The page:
Project 11x30 - An Architect's Home and Studio

Year: Ongoing

Project Brief:

Back in June of 2015, I made the decision to purchase a house at the age of 25. As a young and motivated architect, I was at a point in my career where I completed all of the Architecture Registration Examinations (ARE) and fulfilled all of my architect experience for the National Council of Architectural Registration Boards (NCARB). All I needed to do to get my official architect license in New York was to fulfill the 3 year full-time employment requirement.

Although I knew that I would soon be a licensed architect, there were so many aspects of architecture that I needed to learn. In particular, I wasn’t proficient at developing building details and I lacked basic building construction knowledge. As embarrassed as I am to admit it, I knew that there was so much more to learn and I was eager to get first-hand experience in construction.

Thus, my journey as a homeowner began and I immediately started my renovation projects. This project will be an ongoing one and will be updated as I continue renovating my house. Since my renovations happen in the summer, I’ll separate this page by years and briefly go over the goal of the renovation, timeline, and approximate budget.

2015

After closing on my house, I had approximately two months left on the lease for my apartment. So, I decided to renovate about 50% of my house and would move in after the renovations were complete. This was done while working my full-time job as an architect at a local firm. In 2015, I was able to renovate all the finishes in the living room, bedroom, stairs, hire an electrician to update my electric panel, move my electric meter to the exterior of the house, and turning the attic into my studio space within two months.

Living Room & Bedroom Renovation

Cost: Approximately $1,500

Once the family moved out of the house, I updated all of the locks on my exterior doors and decided to pull up the carpet at one corner of the living room and bedroom to check the condition of the wood floors. Grabbing onto two areas of the carpet, I pulled the carpet back and revealed the original engineered wood floors. They were in good condition, but the areas where an additional bedroom and closet used to be were infilled with cheap plywood.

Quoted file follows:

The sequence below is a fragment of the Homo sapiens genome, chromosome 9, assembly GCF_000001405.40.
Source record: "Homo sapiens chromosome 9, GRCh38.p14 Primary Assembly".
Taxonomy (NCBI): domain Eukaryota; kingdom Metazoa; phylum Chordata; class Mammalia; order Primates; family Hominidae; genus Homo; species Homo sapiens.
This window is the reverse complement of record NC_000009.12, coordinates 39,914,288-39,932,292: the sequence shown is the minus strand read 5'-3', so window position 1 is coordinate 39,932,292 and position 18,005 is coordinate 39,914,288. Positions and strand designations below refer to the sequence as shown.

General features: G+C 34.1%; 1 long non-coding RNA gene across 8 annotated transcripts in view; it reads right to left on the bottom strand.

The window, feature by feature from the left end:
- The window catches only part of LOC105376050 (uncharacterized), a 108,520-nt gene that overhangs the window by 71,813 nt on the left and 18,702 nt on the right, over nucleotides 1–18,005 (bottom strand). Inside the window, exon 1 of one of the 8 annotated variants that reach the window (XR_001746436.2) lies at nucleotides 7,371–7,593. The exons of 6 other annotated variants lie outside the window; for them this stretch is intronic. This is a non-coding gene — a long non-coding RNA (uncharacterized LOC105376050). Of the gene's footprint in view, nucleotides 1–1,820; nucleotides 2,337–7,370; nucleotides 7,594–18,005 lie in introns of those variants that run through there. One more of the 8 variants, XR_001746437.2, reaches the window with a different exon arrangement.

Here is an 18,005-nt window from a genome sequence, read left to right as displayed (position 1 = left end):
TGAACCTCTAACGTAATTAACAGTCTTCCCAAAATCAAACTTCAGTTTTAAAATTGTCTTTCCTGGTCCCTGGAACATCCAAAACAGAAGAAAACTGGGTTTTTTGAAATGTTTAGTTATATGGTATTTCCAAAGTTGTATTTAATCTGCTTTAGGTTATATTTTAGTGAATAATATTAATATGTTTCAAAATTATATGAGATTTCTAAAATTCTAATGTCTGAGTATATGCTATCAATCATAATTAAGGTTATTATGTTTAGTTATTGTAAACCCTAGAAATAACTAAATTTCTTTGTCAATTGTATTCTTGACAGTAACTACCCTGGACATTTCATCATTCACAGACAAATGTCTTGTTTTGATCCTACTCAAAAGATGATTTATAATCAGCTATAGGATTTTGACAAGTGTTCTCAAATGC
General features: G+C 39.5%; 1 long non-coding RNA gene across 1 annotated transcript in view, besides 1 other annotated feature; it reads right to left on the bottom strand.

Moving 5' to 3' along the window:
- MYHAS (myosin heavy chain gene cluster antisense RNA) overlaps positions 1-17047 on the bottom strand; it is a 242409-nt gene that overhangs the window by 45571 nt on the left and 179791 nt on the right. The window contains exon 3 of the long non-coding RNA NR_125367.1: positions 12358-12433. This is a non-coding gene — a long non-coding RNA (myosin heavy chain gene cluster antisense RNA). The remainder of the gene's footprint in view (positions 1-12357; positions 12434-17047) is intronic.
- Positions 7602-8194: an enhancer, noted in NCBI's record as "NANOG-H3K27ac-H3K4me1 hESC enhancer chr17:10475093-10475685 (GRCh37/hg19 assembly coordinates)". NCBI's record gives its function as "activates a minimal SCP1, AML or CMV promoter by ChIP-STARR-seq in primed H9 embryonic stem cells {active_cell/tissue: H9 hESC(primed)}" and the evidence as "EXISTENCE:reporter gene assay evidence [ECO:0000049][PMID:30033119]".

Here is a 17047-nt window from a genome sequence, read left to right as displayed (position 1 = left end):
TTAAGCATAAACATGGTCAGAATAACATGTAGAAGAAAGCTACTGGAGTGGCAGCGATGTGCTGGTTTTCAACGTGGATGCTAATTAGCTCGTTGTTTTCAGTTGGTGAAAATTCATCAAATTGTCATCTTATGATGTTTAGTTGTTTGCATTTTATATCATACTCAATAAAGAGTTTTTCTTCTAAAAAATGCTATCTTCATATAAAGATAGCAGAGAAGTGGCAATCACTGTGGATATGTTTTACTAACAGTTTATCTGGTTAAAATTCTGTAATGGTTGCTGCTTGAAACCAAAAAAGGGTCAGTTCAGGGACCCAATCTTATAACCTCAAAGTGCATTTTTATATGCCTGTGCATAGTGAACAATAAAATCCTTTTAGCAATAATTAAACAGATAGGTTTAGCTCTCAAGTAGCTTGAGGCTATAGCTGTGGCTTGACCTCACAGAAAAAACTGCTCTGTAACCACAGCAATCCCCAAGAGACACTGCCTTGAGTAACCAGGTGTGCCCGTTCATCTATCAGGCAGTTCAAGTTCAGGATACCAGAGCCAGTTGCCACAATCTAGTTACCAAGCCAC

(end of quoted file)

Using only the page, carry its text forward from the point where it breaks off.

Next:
As I looked around the living room, I made a mental list of updates that included removing the carpet, sanding the wood floor, staining/sealing the floor, removing/infilling the closet door that leads into the bedroom’s closet, scraping off the popcorn ceiling, changing the ceiling fan, and painting. In the bedroom, I had to pull out a smaller piece of plywood infill, nail new engineered hardwood in its place, and paint the room and trim.

It’s important for me to note that the family who lived in the house prior to my purchase were all smokers and would constantly smoke cigarettes indoors. Therefore, I had to scrub the walls and seal them with a primer before painting.

Here are the before and after photos:

Here are the construction photos:

Attic Renovation

Cost: Approximately $1,400

While renovating the living room and bedroom, I concurrently worked on the existing attic bedroom and extra space adjacent to the staircase. In the existing setup, there was a wall that divided the length of the attic in half with a door to access the bedroom. The bedroom walls were 1/8 inch thick medium density fiberboard with layers of wallpaper underneath the light brown paint. There was a ceiling fan and tile ceiling that was nailed directly to furring strips.

For the attic renovation, I envisioned it to be a large master bedroom or studio space and developed a list of tasks. This list included pulling out the carpet, demolishing the bedroom wall, removing the 1/8” MDF, removing the ceiling tiles, removing the ceiling fan, and building a half-height wall around the stairs in lieu of having a handrail.

Once I pulled the carpet, I saw that the floor boards were in decent condition and decided to stick to my small budget by simply painting the floor boards. In hindsight, the outcome is still great, however, I should think of a way to resolve the nail heads the occasionally come out of the floor boards. I also should’ve left the furring strips on the ceiling so that the drywall would be completely level when installed.

Here are the before and after photos:

Here are the construction photos:

Stair Renovation

Cost: Approximately $100

The last renovation project in 2015 was the carpeted stair leading to the attic. For this project, I envisioned a simple low-cost project that included removal of the existing carpet, painting the handrail and risers white, and painting the stair treads dark brown to match the attic floor.

Here are the before and after photos:

Electric Upgrade

Cost: Undisclosed

Through a good friend of mine, I was referred an electrician who does a great job and follows all of the regulations for electrical work. Due to the relationship that I have with my electrician, I won’t share the cost because it’s unrealistic to expect the same price for your own renovation project.